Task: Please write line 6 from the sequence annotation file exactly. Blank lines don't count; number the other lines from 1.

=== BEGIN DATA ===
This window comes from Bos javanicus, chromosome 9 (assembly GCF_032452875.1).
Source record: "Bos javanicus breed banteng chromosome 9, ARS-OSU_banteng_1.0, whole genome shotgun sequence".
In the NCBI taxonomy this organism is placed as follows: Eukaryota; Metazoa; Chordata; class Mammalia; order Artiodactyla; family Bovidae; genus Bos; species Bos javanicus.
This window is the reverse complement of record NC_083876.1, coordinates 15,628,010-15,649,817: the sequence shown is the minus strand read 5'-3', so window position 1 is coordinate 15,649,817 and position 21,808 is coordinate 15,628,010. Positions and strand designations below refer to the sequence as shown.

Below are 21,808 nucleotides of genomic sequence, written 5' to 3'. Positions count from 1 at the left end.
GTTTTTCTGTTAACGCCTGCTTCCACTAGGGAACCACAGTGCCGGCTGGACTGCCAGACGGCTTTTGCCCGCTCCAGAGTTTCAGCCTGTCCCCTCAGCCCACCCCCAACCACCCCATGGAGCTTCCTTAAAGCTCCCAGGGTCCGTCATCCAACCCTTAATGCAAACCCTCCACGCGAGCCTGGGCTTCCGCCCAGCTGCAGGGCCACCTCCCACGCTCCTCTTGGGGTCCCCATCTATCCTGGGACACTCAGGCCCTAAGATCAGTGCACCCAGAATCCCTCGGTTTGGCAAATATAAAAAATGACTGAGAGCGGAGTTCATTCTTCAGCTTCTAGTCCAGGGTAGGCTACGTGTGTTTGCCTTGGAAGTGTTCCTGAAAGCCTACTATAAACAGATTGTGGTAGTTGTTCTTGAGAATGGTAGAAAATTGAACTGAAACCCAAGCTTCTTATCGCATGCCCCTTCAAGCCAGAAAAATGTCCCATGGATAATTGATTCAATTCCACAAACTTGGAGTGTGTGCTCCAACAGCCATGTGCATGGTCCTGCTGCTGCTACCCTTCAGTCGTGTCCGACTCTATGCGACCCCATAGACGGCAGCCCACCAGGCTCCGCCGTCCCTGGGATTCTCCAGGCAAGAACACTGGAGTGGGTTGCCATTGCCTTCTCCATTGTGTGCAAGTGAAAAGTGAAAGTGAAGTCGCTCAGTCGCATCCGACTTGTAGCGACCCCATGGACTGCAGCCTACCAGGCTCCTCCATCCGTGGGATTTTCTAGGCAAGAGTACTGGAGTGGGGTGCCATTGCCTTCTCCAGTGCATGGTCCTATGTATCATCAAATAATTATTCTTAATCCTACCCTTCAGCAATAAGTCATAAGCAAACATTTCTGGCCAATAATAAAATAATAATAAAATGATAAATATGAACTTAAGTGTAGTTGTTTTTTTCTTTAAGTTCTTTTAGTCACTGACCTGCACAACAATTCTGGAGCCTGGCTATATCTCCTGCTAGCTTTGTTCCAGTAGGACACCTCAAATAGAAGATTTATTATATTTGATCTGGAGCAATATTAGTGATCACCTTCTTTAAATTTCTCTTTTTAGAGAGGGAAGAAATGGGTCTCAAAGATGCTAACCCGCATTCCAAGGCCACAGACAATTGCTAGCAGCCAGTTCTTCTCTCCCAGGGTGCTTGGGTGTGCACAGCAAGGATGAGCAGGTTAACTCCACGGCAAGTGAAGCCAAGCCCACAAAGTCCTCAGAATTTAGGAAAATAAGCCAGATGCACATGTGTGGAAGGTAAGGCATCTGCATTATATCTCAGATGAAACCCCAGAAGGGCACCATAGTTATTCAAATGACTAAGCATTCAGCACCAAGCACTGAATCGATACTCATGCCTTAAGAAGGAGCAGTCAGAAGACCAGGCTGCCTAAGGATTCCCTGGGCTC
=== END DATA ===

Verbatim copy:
GTTTTTCTGTTAACGCCTGCTTCCACTAGGGAACCACAGTGCCGGCTGGACTGCCAGACGGCTTTTGCCCGCTCCAGAGTTTCAGCCTGTCCCCTCAGCCCACCCCCAACCACCCCATGGAGCTTCCTTAAAGCTCCCAGGGTCCGTCATCCAACCCTTAATGCAAACCCTCCACGCGAGCCTGGGCTTCCGCCCAGCTGCAGGGCCACCTCCCACGCTCCTCTTGGGGTCCCCATCTATCCTGGGACACTCAGGCCCTAAGATCAGTGCACCCAGAATCCCTCGGTTTGGCAAATATAAAAAATGACTGAGAGCGGAGTTCATTCTTCAGCTTCTAGTCCAGGGTAGGCTACGTGTGTTTGCCTTGGAAGTGTTCCTGAAAGCCTACTATAAACAGATTGTGGTAGTTGTTCTTGAGAATGGTAGAAAATTGAACTGAAACCCAAGCTTCTTATCGCATGCCCCTTCAAGCCAGAAAAATGTCCCATGGATAATTGATTCAATTCCACAAACTTGGAGTGTGTGCTCCAACAGCCATGTGCATGGTCCTGCTGCTGCTACCCTTCAGTCGTGTCCGACTCTATGCGACCCCATAGACGGCAGCCCACCAGGCTCCGCCGTCCCTGGGATTCTCCAGGCAAGAACACTGGAGTGGGTTGCCATTGCCTTCTCCATTGTGTGCAAGTGAAAAGTGAAAGTGAAGTCGCTCAGTCGCATCCGACTTGTAGCGACCCCATGGACTGCAGCCTACCAGGCTCCTCCATCCGTGGGATTTTCTAGGCAAGAGTACTGGAGTGGGGTGCCATTGCCTTCTCCAGTGCATGGTCCTATGTATCATCAAATAATTATTCTTAATCCTACCCTTCAGCAATAAGTCATAAGCAAACATTTCTGGCCAATAATAAAATAATAATAAAATGATAAATATGAACTTAAGTGTAGTTGTTTTTTTCTTTAAGTTCTTTTAGTCACTGACCTGCACAACAATTCTGGAGCCTGGCTATATCTCCTGCTAGCTTTGTTCCAGTAGGACACCTCAAATAGAAGATTTATTATATTTGATCTGGAGCAATATTAGTGATCACCTTCTTTAAATTTCTCTTTTTAGAGAGGGAAGAAATGGGTCTCAAAGATGCTAACCCGCATTCCAAGGCCACAGACAATTGCTAGCAGCCAGTTCTTCTCTCCCAGGGTGCTTGGGTGTGCACAGCAAGGATGAGCAGGTTAACTCCACGGCAAGTGAAGCCAAGCCCACAAAGTCCTCAGAATTTAGGAAAATAAGCCAGATGCACATGTGTGGAAGGTAAGGCATCTGCATTATATCTCAGATGAAACCCCAGAAGGGCACCATAGTTATTCAAATGACTAAGCATTCAGCACCAAGCACTGAATCGATACTCATGCCTTAAGAAGGAGCAGTCAGAAGACCAGGCTGCCTAAGGATTCCCTGGGCTC